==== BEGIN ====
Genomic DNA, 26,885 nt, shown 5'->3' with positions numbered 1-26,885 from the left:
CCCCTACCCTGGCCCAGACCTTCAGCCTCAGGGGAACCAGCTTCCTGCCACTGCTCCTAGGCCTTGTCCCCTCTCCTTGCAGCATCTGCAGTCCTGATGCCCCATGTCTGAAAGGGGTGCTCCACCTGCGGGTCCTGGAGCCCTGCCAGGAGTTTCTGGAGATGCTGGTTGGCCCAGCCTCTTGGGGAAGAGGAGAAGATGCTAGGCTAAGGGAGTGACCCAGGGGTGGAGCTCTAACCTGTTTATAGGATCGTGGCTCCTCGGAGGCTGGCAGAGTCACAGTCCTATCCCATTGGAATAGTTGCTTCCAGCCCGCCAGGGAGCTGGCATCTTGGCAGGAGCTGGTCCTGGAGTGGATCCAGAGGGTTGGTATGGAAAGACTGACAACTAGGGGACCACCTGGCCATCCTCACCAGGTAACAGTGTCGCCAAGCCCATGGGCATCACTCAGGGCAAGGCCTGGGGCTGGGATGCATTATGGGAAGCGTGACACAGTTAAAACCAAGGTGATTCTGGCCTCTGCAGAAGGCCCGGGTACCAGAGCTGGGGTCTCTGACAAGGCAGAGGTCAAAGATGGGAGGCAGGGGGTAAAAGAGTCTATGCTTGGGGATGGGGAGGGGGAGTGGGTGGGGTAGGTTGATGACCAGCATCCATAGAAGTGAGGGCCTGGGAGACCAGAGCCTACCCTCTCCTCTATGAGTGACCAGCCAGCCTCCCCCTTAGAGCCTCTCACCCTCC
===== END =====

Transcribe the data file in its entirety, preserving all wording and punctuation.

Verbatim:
Genomic DNA, 26,885 nt, shown 5'->3' with positions numbered 1-26,885 from the left:
CCCCTACCCTGGCCCAGACCTTCAGCCTCAGGGGAACCAGCTTCCTGCCACTGCTCCTAGGCCTTGTCCCCTCTCCTTGCAGCATCTGCAGTCCTGATGCCCCATGTCTGAAAGGGGTGCTCCACCTGCGGGTCCTGGAGCCCTGCCAGGAGTTTCTGGAGATGCTGGTTGGCCCAGCCTCTTGGGGAAGAGGAGAAGATGCTAGGCTAAGGGAGTGACCCAGGGGTGGAGCTCTAACCTGTTTATAGGATCGTGGCTCCTCGGAGGCTGGCAGAGTCACAGTCCTATCCCATTGGAATAGTTGCTTCCAGCCCGCCAGGGAGCTGGCATCTTGGCAGGAGCTGGTCCTGGAGTGGATCCAGAGGGTTGGTATGGAAAGACTGACAACTAGGGGACCACCTGGCCATCCTCACCAGGTAACAGTGTCGCCAAGCCCATGGGCATCACTCAGGGCAAGGCCTGGGGCTGGGATGCATTATGGGAAGCGTGACACAGTTAAAACCAAGGTGATTCTGGCCTCTGCAGAAGGCCCGGGTACCAGAGCTGGGGTCTCTGACAAGGCAGAGGTCAAAGATGGGAGGCAGGGGGTAAAAGAGTCTATGCTTGGGGATGGGGAGGGGGAGTGGGTGGGGTAGGTTGATGACCAGCATCCATAGAAGTGAGGGCCTGGGAGACCAGAGCCTACCCTCTCCTCTATGAGTGACCAGCCAGCCTCCCCCTTAGAGCCTCTCACCCTCC